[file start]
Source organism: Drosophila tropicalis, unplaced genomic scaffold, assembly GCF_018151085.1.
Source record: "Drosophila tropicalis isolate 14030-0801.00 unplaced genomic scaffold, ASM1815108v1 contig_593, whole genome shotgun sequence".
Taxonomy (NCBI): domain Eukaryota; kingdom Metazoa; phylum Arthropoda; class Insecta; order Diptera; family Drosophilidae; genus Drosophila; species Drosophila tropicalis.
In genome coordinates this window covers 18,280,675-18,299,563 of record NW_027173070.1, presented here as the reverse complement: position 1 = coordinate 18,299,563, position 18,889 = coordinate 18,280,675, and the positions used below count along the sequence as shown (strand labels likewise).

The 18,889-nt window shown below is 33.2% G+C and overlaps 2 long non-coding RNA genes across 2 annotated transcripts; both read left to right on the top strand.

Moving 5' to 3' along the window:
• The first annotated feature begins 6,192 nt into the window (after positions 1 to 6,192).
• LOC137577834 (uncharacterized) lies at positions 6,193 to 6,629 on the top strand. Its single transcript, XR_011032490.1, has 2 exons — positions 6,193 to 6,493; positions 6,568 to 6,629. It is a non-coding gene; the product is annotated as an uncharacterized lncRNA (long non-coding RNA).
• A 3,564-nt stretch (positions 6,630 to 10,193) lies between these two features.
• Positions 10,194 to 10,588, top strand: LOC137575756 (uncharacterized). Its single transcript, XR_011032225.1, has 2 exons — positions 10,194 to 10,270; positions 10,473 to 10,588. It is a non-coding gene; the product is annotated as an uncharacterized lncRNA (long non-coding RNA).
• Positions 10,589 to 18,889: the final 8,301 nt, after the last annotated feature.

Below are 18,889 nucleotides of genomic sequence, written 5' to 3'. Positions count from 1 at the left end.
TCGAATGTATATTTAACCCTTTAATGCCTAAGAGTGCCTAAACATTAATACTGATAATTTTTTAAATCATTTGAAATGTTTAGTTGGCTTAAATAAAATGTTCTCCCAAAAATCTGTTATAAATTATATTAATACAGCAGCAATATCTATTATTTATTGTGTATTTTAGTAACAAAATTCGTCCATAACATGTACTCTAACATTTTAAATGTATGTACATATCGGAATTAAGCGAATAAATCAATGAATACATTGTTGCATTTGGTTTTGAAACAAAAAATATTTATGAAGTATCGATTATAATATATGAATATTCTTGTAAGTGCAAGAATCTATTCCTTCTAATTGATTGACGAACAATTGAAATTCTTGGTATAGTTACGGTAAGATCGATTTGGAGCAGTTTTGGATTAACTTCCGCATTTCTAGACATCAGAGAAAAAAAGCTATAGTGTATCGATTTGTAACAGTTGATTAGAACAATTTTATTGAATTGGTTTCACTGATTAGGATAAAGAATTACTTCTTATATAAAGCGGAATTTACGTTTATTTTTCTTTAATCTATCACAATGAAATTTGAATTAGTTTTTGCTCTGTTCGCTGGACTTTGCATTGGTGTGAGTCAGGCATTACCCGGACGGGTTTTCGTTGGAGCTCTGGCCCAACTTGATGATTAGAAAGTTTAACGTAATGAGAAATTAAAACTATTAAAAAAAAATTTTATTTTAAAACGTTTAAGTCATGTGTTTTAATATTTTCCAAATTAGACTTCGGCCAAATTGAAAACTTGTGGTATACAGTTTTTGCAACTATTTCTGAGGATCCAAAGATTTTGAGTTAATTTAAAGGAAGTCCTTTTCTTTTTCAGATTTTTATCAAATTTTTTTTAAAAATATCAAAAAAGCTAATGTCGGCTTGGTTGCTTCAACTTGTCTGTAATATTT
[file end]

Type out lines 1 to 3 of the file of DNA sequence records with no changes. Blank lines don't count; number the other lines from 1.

Source organism: Drosophila tropicalis, unplaced genomic scaffold, assembly GCF_018151085.1.
Source record: "Drosophila tropicalis isolate 14030-0801.00 unplaced genomic scaffold, ASM1815108v1 contig_593, whole genome shotgun sequence".
Taxonomy (NCBI): domain Eukaryota; kingdom Metazoa; phylum Arthropoda; class Insecta; order Diptera; family Drosophilidae; genus Drosophila; species Drosophila tropicalis.